Resources for Humans, Not Human Resources

As employees, we often think of “human resources” as our go-to for employee services and benefits, the department that’s supposed to look out for us and respond to issues that arise. While these elements are indeed within the scope of a well-functioning HR department in an organization, there is another focus – a focus that views humans as resources for the company.

This might seem a semantic or innocuous distinction, but it has far-reaching impact on how HR professionals are able to deliver their work, and how employees are ultimately treated, particularly when the chips are down. HR departments are tasked with protecting employees, but also with protecting the company from its employees, as in the case of harassment claims, workplace injury, etc. While certainly many HR professionals are looking out for their fellow employees, they have an additional responsibility to protect the company’s interest – a company that views the employees as assets.

In one way, it might seem nice to be viewed as a resource or an asset to an organization that you care about. It’s important to feel valued – but should your workplace be setting a value on you as a person, or should the workplace be setting a value instead on your work?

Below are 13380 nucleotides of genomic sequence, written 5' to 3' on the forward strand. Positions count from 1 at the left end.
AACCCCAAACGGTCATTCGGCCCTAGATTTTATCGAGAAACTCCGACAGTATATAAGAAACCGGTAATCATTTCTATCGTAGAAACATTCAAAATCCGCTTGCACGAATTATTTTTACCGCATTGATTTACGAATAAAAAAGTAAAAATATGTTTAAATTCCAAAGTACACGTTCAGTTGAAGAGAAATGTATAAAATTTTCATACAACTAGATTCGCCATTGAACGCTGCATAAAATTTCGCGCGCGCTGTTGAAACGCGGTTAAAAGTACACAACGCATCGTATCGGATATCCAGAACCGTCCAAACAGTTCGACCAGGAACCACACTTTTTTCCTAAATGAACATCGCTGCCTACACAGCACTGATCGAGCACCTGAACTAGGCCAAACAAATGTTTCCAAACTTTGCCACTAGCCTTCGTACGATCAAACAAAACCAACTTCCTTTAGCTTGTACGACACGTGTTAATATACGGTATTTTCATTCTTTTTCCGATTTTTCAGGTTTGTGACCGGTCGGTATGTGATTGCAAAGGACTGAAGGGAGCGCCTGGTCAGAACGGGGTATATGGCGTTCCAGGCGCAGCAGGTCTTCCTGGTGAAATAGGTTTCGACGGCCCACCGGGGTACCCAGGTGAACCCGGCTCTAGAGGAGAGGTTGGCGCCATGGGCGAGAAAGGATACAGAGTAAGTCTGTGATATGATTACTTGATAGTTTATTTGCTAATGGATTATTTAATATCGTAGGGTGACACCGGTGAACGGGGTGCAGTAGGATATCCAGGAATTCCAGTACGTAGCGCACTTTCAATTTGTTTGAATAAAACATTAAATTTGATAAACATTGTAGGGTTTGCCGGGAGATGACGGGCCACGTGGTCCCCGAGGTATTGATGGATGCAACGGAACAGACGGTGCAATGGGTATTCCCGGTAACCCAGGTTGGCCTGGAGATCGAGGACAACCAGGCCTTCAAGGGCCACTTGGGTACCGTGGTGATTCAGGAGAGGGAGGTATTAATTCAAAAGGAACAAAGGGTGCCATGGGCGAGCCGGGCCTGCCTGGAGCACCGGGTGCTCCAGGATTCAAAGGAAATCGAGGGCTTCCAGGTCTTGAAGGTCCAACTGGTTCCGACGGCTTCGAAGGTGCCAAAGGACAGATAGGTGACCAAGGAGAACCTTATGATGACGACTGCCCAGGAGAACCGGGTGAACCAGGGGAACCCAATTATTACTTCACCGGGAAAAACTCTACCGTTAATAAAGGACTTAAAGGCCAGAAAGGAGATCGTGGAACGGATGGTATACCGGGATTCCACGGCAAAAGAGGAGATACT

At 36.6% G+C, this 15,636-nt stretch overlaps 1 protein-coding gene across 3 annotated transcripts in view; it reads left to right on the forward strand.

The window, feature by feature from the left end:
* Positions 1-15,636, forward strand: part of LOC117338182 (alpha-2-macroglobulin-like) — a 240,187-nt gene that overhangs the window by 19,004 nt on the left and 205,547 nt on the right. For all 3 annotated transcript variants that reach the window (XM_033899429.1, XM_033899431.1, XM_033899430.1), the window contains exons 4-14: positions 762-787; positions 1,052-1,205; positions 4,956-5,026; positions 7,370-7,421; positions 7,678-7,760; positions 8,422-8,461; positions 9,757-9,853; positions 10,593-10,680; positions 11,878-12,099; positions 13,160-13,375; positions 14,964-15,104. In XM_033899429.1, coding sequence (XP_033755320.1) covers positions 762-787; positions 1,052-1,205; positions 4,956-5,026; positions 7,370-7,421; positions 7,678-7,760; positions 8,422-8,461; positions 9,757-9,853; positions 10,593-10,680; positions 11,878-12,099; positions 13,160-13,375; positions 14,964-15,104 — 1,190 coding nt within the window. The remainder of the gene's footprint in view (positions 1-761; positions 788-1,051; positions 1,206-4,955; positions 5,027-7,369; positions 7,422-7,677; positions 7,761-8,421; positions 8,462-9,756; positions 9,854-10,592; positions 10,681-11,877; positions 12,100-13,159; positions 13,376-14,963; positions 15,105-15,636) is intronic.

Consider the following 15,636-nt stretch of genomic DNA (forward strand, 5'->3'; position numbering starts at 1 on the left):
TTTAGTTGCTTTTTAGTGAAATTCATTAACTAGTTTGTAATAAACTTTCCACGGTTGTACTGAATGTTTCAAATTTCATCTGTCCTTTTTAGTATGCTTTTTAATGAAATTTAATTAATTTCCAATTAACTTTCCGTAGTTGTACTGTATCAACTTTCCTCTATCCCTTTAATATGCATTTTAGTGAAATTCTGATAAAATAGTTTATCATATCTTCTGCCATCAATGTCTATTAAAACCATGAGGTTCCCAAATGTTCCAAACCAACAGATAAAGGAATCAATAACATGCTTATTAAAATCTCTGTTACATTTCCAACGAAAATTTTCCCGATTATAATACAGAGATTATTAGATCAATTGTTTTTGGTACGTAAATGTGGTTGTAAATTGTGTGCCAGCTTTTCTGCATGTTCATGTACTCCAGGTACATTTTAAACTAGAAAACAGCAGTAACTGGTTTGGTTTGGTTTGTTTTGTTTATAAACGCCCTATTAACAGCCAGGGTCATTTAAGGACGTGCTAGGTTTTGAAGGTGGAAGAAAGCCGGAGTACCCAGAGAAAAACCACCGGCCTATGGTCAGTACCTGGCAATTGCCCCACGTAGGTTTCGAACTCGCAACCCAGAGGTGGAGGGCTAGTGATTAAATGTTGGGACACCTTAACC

Semantics again? Yes, but important ones. It’s a bit easier to see the dangerous slippery slope when we look at terminology like “human capital.” Workers create capital, but they themselves should not be considered as such. Regardless of what the Supreme Court has to say on the subject, a company’s interest shouldn’t trump personal rights.

So, we’re making a small change at ArtsPool that we hope may have a big impact on the culture we’re building. We’re not using the term “Human Resources.” We’re instead using the less catchy, but better positioned “Workforce Administration.” We hope this language helps guide our intentions to support employees and operate within regulatory guidelines, without reducing the people of ArtsPool to entries on a balance sheet.

Questions or comments about our plans for workforce administration services? Please ask them in the comments section below or submit them via our contact form.

Photo: Niorcs


Shortly after publishing the concept paper on Collective Insourcing that Guy mentioned in his initial post, he and I were sitting at a café on Atlantic Avenue slugging coffee and wrestling with the deeper details of how this thing was actually going to work. (We still are, by the way: slugging coffee and wrestling with details, but progress has been made — at least on the details, if not the coffee habit.) We were trying to figure out the key that would really shift the model from a nonprofit service organization requiring consistent contributed income to sustain itself into something else — something that could (eventually) have a chance at self-sufficiency, something that could be fully member-driven and serve to keep resources growing within the arts field, rather than siphoning out of it.

After many coffee refills and many long pauses, we hit on something: labor sharing.

What if we could create a structure that would not only share hard resources and provide services, but also share the employees providing such services? Read More…